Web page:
14

When I press commandH, the current window is hidden. I'd like to disable this shortcut, because I'm using it in another application.

I opened System Preferences -> Hardware -> Keyboard -> Keyboard Shortcuts -> Application Shortcuts -> All Applications

I tried adding "No Action" as MenuTitle and commandH as KeyboardShortcut (see screenshot below).

screenshot

But this doesn't work.

What am I doing wrong?

Edit: What solved my problem was assigning shortcut commandOptionShiftH to actions like "Hide Eclipse". Since I never press this key combination, this action never gets executed.

  • That won't override an existing command. As every app has a different command for Hide, e.g., Hide Safari, Hide TextEdit, etc., you can't do it that way either. You'll need something like Karabiner or BetterTouchTool – Tetsujin Feb 21 '16 at 13:47
11

Adding an answer based on the Edit: above as it took me a while to figure this out.

If you want to disable the -h shortcut you have to do it per-app.

First open the app, and confirm from the preferences what text option the shortcut is mapped to.

Using Kitty.app as an example, for me it's Hide kitty.

Original Kitty Preferences Screenshot

Then you open System Preferences and go to Keyboard -> Shortcuts -> App Shortcuts and then click +.

Limit it to the relevant app, enter Hide <yourappname> (e.g. Hide kitty in my case), and pick an obscure key combination. I use the section symbol because it's not in my default layout so I won't type it by mistake.

System Preferences Screenshot

Now when you click on the Application's menu, you should see your new shortcut has been set, and -h will no longer hide that application.

Kitty Menu after changing the shortcut

Unfortunately there doesn't seem to be a way to do this for all apps.

See also this Apple Support Page

  • This might be obvious, but how are you supposed to actually type the section symbol into the shortcut field? You can't use option+6 because it'll just map the shortcut to that combination. – taylorthurlow Nov 1 '18 at 19:18
  • @tay It was possible for me to make that combination on my UK layout keyboard, it might not work for you – gib Nov 5 '18 at 14:48
  • @taylorthurlow you can just choose any shortcut you won't accidentally press (e.g. Cmd-Control-Option-Shift-). It can also be done via the command line. – gib Nov 5 '18 at 15:05
  • 2
    Awesome. Ironically, I was trying to disable that precisely for kitty – Cristian Mar 12 at 1:15
3

Adding yet another option:

If you use the Karabiner app (extremely useful in its own right -- for example, you can add VIM-style navigation with Ctrl+h/j/k/l, or map the Escape key to Caps Lock), there is a "Complex Modification" that disables command-h window hiding. Install the app and see the listing: Prevent unintended command-h hide window on this page.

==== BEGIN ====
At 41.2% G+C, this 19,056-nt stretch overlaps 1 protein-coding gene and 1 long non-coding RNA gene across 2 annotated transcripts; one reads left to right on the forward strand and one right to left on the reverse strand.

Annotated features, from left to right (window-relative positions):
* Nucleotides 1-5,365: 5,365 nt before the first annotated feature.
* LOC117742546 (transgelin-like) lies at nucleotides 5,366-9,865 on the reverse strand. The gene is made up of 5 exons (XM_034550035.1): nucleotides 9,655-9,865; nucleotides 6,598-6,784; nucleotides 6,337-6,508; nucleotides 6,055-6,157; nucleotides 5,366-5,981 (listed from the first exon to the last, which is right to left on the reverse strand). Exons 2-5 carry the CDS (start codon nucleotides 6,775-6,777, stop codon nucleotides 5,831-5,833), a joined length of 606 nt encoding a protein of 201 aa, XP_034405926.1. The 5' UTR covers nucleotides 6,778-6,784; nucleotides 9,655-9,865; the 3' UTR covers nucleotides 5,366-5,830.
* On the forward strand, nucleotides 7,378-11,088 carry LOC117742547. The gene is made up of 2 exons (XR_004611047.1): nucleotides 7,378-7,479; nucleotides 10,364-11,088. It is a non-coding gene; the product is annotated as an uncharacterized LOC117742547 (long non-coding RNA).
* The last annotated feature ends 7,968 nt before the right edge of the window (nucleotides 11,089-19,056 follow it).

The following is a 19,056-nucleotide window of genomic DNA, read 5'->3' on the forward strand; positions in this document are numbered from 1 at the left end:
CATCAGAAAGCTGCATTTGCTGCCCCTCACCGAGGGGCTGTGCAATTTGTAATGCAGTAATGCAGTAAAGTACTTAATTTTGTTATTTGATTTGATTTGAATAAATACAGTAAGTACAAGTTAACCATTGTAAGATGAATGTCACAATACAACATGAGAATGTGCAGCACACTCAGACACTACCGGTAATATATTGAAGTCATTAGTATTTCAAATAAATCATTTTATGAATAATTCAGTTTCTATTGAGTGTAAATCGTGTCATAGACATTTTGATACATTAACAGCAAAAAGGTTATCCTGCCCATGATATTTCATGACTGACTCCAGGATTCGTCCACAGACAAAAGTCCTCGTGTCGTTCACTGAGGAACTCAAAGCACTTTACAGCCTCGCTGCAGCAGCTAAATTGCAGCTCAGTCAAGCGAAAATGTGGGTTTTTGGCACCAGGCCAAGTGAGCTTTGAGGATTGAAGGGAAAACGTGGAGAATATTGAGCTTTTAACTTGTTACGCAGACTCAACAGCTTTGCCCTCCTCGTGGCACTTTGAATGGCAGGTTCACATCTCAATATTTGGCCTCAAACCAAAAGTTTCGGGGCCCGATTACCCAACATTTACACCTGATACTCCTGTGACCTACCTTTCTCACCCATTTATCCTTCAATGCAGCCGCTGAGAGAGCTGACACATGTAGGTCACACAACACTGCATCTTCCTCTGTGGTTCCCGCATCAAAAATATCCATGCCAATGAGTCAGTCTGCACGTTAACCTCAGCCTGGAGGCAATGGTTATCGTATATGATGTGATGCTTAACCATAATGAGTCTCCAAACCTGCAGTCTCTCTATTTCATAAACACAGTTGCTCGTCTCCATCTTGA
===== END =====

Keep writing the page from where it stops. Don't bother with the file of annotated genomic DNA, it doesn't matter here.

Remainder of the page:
2

another way to do this is to use BetterTouchTool and define a global keyboard shortcut which maps Command-H to no-action.

No app restart required.

See: BetterTouchTool

This tool is also useful to restore the original behavior of the red/orange/green window decorations in OSX

The downside is that this requires a license ($6.50 at this time)

  • May be worth mentioning that this isn't free and only provides for a 45 day trial. – Evan Carroll Mar 26 at 17:51
0

The (very non-ideal, but functional) way that I solved this problem is to use Alfred to define a global hotkey mapping CommandH to nothing. You could use any app capable of defining global hotkeys to do this (ex. BetterTouchTool or KeyboardMaestro).

Here's the Alfred workflow that I used: My Alfred Workflow, which just registers global hotkeys for CMD-H and CMD-SHIFT-H and does nothing with them

0

Overriding keyboard shortcuts Via macOS Terminal

In this example, I change the "Open Viewer" menu option in Apple Photos to "Space", like it used to be pre-2017:


defaults write com.apple.Photos NSUserKeyEquivalents -dict-add "Open Viewer" -string " "

Reset to defaults:

defaults delete com.apple.Photos NSUserKeyEquivalents

Change the global shortcut for "Preferences" to "⌘ + p" (the "-g" option means "Global", and "@\" translates to "⌘"):

defaults write -g NSUserKeyEquivalents -dict-add "Preferences" -string "@\\p"

A word of warning though: Do not paste this into your Terminal window if you don't feel comfortable with altering the default settings of macOS apps, or if you don't fully understand what it means.

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